Review of Daughter of Dusk by Livia Blackburne

DaughterofDuskDaughter of Dusk
By: Livia Blackburne
Release Date: August 4th 2015
Publisher: Disney Hyperion
Format: Print ARC
Source: Kelly from Effortlessly Reading

My Rating:

After learning the truth about her bloodlines, Kyra can’t help but feel like a monster.

Though she’s formed a tentative alliance with the Palace, Kyra must keep her identity a secret or risk being hunted like the rest of her Demon Rider kin. Tristam and the imprisoned assassin James are among the few who know about her heritage, but when Tristam reveals a heartbreaking secret of his own, Kyra’s not sure she can trust him. And with James’s fate in the hands of the palace, Kyra fears that he will give her away to save himself.

As tensions rise within Forge’s Council, and vicious Demon Rider attacks continue in surrounding villages, Kyra knows she must do something to save her city. But she walks a dangerous line between opposing armies: will she be able to use her link to the Demon Riders for good, or will her Makvani blood prove to be deadly?

My Thoughts:
I really enjoyed Midnight Thief so was very eager to see what would happen in Daughter of Dusk. I chose not to reread the first book so it did take me some time to remember the characters and exactly where the last story left off. After a few chapters though I was back into the Kyra’s story.

I felt that the pacing was a bit slower in this novel though I did enjoy what I was reading. It felt like it took a little long for the action to kick in. Kyra still struggled in this novel to come to terms with her dual nature and I found her difficulty in accepting herself to be one of the more interesting parts in the book. I also loved that we got to see more about what happened to Kyra’s parents. I also like that we see Tristam work on accepting Kyra and working to forgive/acknowledge her Makvani side.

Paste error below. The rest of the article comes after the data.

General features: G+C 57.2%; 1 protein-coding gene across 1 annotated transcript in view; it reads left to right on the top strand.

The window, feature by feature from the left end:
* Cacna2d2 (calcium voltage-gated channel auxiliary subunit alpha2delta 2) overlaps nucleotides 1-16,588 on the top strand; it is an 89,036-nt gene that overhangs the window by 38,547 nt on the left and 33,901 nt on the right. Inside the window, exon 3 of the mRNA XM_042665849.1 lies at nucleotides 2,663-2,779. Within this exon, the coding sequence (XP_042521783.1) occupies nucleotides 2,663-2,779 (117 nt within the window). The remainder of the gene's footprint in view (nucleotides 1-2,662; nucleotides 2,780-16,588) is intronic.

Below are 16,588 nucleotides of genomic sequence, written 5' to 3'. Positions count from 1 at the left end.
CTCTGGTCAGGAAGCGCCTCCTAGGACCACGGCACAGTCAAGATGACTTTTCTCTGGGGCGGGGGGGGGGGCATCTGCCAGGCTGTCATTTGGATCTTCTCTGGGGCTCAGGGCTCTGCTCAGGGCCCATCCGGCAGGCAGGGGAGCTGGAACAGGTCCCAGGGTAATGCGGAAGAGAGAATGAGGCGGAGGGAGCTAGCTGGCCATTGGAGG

I was a tad irritated that a good amount of the relationship side focused on the two with-holding information and not speaking plainly to one another. I know this happens in life but it is so frustrating to read about for me. I wanted to knock each of them on their heads and get them to speak. Perhaps because of this friction between the two characters I felt little to no chemistry between them. I remember liking them as a couple in the prior novel. I will say there was no love triangle if that was something you worried about.

In the first book and the prequel we got to know James fairly well. He wasn’t nearly as present in this book and I must say I missed him. He was one of my favorite characters because I loved that he was such a grey character.

We are given the opportunity to get a better feel for the Makvani and get more detail about their society. The same characters are present through this novel though we do get introduced to a few new people. Sadly, I didn’t make any sort of emotional connection to any of the side characters.

When we aren’t with the Makvani the story focused on Forge and the political scheming/unrest tearing the city apart. I found this to be moderately interesting but overall it made for a bit of a slower read for me. There’s a lot about Kyra not being of high enough class and to prove it I felt the author would through in some dialect/slang to show her as a street urchin. It never flowed for me and sort of pulled me from the story. I don’t mind class issues in books and this one felt fairly realistic to the characters but it wasn’t something I really loved about the story.

Final Thoughts:
I really looked forward to Daughter of Dusk and overall I found it an entertaining read. I didn’t like it as well as the first book but I was happy to learn more about Kyra and the other characters.


Review of Poison Dance by Livia Blackburne

Poison Dance: A NovellaPoison Dance
By: Livia Blackburne
Release Date: September 24th 2013
Publisher: Lion’s Quill Press
Source: Electronic copy

An electronic copy was provided by the author in exchange for an honest review.

My Rating:

James is skilled, efficient, and deadly, a hired blade navigating the shifting alliances of a deteriorating Assassin’s Guild. Then he meets Thalia, an alluring but troubled dancing girl who offers him a way out—if he’ll help her kill a powerful nobleman. With the Guild falling apart, it just might be worth the risk. But when you live, breathe, and love in a world that’s forever flirting with death, the slightest misstep can be poison.

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